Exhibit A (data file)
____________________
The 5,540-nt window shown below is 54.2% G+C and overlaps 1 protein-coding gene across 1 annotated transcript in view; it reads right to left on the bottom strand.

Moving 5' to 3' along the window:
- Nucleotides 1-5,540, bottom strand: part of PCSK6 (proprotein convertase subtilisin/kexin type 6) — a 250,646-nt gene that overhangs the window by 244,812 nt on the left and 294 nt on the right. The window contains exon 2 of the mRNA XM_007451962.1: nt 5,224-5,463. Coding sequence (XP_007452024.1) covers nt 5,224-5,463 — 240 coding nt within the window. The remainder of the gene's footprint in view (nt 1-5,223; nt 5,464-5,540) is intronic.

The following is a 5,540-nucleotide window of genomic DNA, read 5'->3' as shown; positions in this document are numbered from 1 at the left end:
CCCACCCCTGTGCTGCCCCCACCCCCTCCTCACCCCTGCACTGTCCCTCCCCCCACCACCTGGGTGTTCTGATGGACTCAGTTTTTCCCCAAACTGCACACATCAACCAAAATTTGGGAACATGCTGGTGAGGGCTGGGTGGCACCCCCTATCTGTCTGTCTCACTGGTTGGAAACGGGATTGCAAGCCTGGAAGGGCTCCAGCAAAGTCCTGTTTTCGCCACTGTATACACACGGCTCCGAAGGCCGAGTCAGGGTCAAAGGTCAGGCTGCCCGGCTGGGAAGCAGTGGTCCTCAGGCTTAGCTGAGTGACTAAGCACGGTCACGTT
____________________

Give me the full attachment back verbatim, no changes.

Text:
The 5,540-nt window shown below is 54.2% G+C and overlaps 1 protein-coding gene across 1 annotated transcript in view; it reads right to left on the bottom strand.

Moving 5' to 3' along the window:
- Nucleotides 1-5,540, bottom strand: part of PCSK6 (proprotein convertase subtilisin/kexin type 6) — a 250,646-nt gene that overhangs the window by 244,812 nt on the left and 294 nt on the right. The window contains exon 2 of the mRNA XM_007451962.1: nt 5,224-5,463. Coding sequence (XP_007452024.1) covers nt 5,224-5,463 — 240 coding nt within the window. The remainder of the gene's footprint in view (nt 1-5,223; nt 5,464-5,540) is intronic.

The following is a 5,540-nucleotide window of genomic DNA, read 5'->3' as shown; positions in this document are numbered from 1 at the left end:
CCCACCCCTGTGCTGCCCCCACCCCCTCCTCACCCCTGCACTGTCCCTCCCCCCACCACCTGGGTGTTCTGATGGACTCAGTTTTTCCCCAAACTGCACACATCAACCAAAATTTGGGAACATGCTGGTGAGGGCTGGGTGGCACCCCCTATCTGTCTGTCTCACTGGTTGGAAACGGGATTGCAAGCCTGGAAGGGCTCCAGCAAAGTCCTGTTTTCGCCACTGTATACACACGGCTCCGAAGGCCGAGTCAGGGTCAAAGGTCAGGCTGCCCGGCTGGGAAGCAGTGGTCCTCAGGCTTAGCTGAGTGACTAAGCACGGTCACGTT